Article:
Fluoride: Trading Tooth Decay for Cellular Death?

Below is a Letter to the Editor that my Associate Editor, Cory, and I had published on the website of the British Medical Journal this past week.

When "programmed cell death" was first identified as a cellular function in 1972, water fluoridation in the United States had already been around for over two decades.

Several years ago, fluoride was found to induce apoptosis (1), joining a list of other apoptosis inducing substances, such as radiation, mercury and anti-cancer drugs. The mechanism of action is likely through activation of the enzyme caspase-3 (2). Although these discoveries may be important in the development of pharmacological agents to treat cancer or other diseases, it should cause a great deal of concern regarding current levels of fluoride exposure.

While fluoride has long been known to be highly toxic, we find it most disturbing that it acts through apoptosis rather than necrosis, since the former requires genetic interference.

As researchers stated last year "Even though fluoride toxicity is increasingly being considered to be important, very little information is available on the mechanism of action of fluoride." (2)

Since apoptosis is potentially implicated in the development of neurological disorders such as autism, Alzheimer's, and schizophrenia (3, 4), this lack of understanding is concerning. A logical question would be if pregnant women consuming large amounts of fluoride be increasing their unborn child's risk of autism? While this is unproven, it is biologically possible, especially considering the vital role of apoptosis in embryogenesis.

This is especially relevant when one considers the fact that any benefit of water fluoridation in the reduction of dental caries is miniscule at best.

In 1990, researchers from the National Institute of Dental Research in the US performed an epidemiological study and declared "The results suggest that water fluoridation has played a dominant role in the decline in caries and must continue to be a major prevention methodology." (5)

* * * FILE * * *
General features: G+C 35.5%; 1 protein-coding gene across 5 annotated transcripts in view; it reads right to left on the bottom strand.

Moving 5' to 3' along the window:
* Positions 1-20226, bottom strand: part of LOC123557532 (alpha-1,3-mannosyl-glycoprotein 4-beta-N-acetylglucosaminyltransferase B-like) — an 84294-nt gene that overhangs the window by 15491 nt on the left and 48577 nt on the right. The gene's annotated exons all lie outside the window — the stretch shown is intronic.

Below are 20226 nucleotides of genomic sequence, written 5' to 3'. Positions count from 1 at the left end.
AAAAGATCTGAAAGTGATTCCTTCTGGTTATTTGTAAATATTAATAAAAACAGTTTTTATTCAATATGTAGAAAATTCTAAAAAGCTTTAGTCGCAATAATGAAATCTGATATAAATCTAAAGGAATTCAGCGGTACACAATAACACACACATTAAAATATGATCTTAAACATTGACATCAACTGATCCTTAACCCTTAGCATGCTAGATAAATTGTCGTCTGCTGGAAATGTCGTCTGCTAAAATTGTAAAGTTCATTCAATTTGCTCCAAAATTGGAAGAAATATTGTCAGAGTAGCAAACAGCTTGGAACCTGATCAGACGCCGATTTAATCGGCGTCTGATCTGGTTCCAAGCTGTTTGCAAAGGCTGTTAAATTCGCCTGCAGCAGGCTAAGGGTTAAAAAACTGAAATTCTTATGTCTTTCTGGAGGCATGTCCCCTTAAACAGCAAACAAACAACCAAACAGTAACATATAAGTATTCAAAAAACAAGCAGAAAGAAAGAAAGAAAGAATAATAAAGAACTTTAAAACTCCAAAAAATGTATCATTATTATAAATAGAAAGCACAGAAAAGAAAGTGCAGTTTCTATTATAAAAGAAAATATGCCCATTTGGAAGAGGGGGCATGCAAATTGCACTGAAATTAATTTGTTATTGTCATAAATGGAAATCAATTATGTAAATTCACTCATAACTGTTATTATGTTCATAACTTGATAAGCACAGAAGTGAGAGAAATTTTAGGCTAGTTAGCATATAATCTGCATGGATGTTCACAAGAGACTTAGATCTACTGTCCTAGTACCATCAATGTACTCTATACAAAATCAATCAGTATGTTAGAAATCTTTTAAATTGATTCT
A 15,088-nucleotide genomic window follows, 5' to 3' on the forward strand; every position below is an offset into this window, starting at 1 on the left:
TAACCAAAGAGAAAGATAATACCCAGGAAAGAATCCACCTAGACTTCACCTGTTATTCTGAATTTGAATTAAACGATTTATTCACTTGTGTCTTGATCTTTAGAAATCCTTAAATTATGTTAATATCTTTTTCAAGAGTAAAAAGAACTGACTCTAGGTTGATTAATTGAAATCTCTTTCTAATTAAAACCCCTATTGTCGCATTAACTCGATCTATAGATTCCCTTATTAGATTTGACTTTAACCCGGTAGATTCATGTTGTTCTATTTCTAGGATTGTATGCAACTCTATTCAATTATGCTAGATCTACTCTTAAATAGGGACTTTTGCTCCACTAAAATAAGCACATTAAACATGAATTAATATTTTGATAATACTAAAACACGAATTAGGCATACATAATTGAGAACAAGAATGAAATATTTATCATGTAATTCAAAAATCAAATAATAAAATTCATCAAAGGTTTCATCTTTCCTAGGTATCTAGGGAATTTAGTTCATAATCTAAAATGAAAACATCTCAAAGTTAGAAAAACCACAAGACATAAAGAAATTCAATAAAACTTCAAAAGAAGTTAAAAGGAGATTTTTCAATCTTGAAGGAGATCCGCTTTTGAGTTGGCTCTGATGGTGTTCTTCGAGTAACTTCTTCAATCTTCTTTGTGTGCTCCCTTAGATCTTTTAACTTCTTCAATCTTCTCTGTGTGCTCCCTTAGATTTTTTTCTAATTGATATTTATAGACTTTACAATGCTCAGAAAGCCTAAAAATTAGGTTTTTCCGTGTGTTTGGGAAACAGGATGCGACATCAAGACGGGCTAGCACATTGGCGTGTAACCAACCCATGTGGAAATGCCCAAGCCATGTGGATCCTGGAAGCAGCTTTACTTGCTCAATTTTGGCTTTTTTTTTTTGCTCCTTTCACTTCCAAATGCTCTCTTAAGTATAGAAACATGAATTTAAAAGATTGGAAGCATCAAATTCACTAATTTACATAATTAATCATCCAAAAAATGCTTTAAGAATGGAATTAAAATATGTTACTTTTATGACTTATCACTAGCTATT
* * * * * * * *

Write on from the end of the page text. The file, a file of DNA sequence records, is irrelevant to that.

However, a closer look at the study shows that the conclusion is not supported by the actual data.

The difference in tooth decay was actually found to be 0.6 DMFS (Decayed, Missing, or Filled Surfaces). In other words, the tremendous benefit of fluoridation amounted to about one half of a single tooth surface, out of a total number of tooth surfaces of 128 (less than 0.5% difference). In addition, it is doubtful whether such a small difference is even statistically significant.

The medical community really needs to ask itself exactly what their priorities should be.

Considering the fact that apoptosis "sculpts the developing brain", as a review in Nature describes it (6), it needs to determined if we are willing to continue to recommend that children be subjected to the potential risk of water fluoridation for the meager benefits, if any, described above.

How can we assure the public that it is perfectly safe, when the biological effects of fluoride are still in the process of being unraveled, even today?

British Medical Journal July 20, 2001



My associate editor, Cory Mermer and I had this letter published in the current issue of British Medical Journal. Interestingly, this is the only medical journal in the world that I am aware of that has more traffic than this site.

For more information on the dangers of fluoride, please review the links below and also try the Fluoride Action Network.

Related Articles:

How Fluoride Kills Human Cells

Prominent Researcher Apologizes for Pushing Fluoride

Canadian Dental Association Advises AGAINST Fluoride Supplements in Young Children

Links for Fluoride Information

Fluoridation Increases Lead Absorption In Children

The Fluoride Controversy

Toothpaste and Other Fluoride Sources Can Damage Preschoolers' Teeth


1. Hirano S, Ando M. Apoptotic cell death following exposure to fluoride in rat alveolar macrophages. Arch Toxicol 1996;70(3-4):249-51.

2. Anuradha CD, Kanno S, Hirano S. Fluoride induces apoptosis by caspase-3 activation in human leukemia HL-60 cells. Arch Toxicol 2000 Jul;74(4-5):226-30

3. Margolis RL, Chuang DM, Post RM. Programmed cell death: implications for neuropsychiatric disorders. Biol Psychiatry 1994 Jun 15;35(12):946-56.

4. Rice D, Barone S Jr. Critical periods of vulnerability for the developing nervous system: evidence from humans and animal models. Environ Health Perspect 2000 Jun;108 Suppl 3:511-33

5. Brunelle JA, Carlos JP. Recent trends in dental caries in U.S. children and the effect of water fluoridation. J Dent Res 1990 Feb;69 Spec No:723-7.

6. Yuan J, Yankner BA. Apoptosis in the nervous system. Nature 2000; 407: 802-809.